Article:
Title: Labor Relations, Collective Bargaining, and Employee Rights
Decentralization of Unionization
Q1. Within the decentralization of unionization and essentially an increase the in the union membership. From local memberships only to state and national memberships of unions, there are a variety of agendas. The union has a state or national agenda. The local union, lodges, locals, etc., which typically has a local leadership as well have local agendas. You would think both the national and local union agendas are the same. However, there may be a vast array of different issues that impact different locations based on a variety of topics. How does this complicate the issue of collective bargaining when most of the time it is accomplished at the higher level?
The Challenges Between Management and Unions
Q2. I often find the union leadership executing the negotiations might not have the same agenda or priorities as the majority of their constituents. As a result, the individual union leadership agenda motivates the negotiations and often increases challenges between management and union employees. Might these challenges be mitigated by management in a transparent disclosure of the union leadership position (which is typically held in confidence during and after negotiations)?
Q3. does one union represent its constituents better than the others? If so, why would that be? Do employees “compare” benefits and allowances between each other or is it simply I do this job and as a result, my union representing me is what it is?
|Subject||Law and government||Pages||3||Style||APA|
Labor Relations, Collective Bargaining, and Employee Rights
Decentralization of Unionization
Accomplishing collective bargaining at a higher level will be affected whenever lower trends emerge since there will be relatively low coverage on bargaining at the ground level of unionization. Such levels range from local membership to more established state union membership, therefore, union density decreases further following a prolonged trend in bargaining coverage (Fanti & Meccheri, 2016). A union can also fail to analyze the withdrawable amount from employer’s association for bargaining coverage contraction. This whole situation, therefore, complicates collective bargaining within decentralization of unionization.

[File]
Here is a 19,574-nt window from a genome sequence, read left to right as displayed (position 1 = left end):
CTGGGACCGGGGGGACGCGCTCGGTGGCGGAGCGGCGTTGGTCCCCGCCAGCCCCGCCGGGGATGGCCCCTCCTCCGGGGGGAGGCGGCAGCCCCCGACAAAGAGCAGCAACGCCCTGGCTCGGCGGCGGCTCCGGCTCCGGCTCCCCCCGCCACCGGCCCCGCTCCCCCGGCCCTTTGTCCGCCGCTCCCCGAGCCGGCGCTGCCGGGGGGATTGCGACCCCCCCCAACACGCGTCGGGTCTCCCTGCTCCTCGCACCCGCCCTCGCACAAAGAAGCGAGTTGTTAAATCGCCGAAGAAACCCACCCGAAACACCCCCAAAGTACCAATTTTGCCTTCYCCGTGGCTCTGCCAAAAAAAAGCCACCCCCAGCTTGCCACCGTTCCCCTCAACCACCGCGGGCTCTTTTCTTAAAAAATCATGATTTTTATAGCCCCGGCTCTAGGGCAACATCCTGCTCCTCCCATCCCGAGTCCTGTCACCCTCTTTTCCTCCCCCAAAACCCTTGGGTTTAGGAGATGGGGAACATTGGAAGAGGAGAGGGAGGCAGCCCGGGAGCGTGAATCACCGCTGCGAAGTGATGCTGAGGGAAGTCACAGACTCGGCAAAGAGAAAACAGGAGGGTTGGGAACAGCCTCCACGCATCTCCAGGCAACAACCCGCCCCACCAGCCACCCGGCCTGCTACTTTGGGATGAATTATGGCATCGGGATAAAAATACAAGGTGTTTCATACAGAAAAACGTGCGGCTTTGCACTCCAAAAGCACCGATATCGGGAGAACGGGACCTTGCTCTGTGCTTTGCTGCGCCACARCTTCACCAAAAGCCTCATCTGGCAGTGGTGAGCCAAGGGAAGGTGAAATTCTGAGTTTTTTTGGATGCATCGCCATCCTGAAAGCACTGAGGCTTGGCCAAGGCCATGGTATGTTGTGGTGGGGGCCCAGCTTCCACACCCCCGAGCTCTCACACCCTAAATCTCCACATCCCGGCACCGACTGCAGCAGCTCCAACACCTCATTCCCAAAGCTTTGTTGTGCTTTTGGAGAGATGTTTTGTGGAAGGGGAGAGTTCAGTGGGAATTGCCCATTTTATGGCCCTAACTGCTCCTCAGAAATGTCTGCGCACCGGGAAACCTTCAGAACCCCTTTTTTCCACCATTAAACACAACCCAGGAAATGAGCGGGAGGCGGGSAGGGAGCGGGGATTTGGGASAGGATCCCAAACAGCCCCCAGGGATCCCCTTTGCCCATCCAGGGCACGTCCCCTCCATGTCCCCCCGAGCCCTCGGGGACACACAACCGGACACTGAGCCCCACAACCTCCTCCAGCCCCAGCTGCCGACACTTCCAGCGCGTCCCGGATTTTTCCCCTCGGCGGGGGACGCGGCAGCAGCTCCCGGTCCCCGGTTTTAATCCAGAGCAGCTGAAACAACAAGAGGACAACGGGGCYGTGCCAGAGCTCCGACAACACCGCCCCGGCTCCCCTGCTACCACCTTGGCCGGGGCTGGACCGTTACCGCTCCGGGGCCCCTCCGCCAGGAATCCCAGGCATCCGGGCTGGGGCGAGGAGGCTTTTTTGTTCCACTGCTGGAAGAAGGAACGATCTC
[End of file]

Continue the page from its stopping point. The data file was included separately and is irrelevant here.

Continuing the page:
The Challenges between Management and Unions
Yes, such challenges can be mitigated and managed in a transparent disclosure to eliminate irregularities since members will be in a position to tell what is real and true. Challenges between the union employees and management are a recurrent issue and, therefore, people are willing to creep minds with all decisions made for fostering relationship (Kornhauser, 2015). This idea will also create job security and advancement in career opportunities since it is the duty of union leaders to foster negotiations which must be done transparently regardless of whether they have the same negotiation agenda or priorities constituted by majority of union members. Transparency will also pave way for future developmental plans and strategy setting.
Yes, a union can represent its constituents better than the others especially in the case where a union organizer identifies a preliminary bargaining unit of his members. This helps in unionizing a given unit and gather employee signatures which clarifies if at least thirty percent of the entire population is interested. A union’s constituents can also be independently represented through establishment of collective bargaining strategies on pay rates, amount of payable wages, hours of workers employment or the set working conditions (Chan & Hui, 2014). Comparing benefits and allowances among members is a practice to determining number of shares one owns in a union. It also encourages members to maximize their opportunities by virtue of employee participation for reflecting on each other’s needs and objectives set by union members. It amplifies power of voting through fostering solidarity among union members.
Chan, C. K. C., & Hui, E. S. I. (2014). The development of collective bargaining in China: From “collective bargaining by riot” to “party state-led wage bargaining”. The China Quarterly, 217, 221-242.
Fanti, L., & Meccheri, N. (2016). Unionization Regimes, Capacity Choice by Firms and Welfare Outcomes. The Manchester School.
Kornhauser, A. (2015). Psychology of labor management relations. Members-only Library.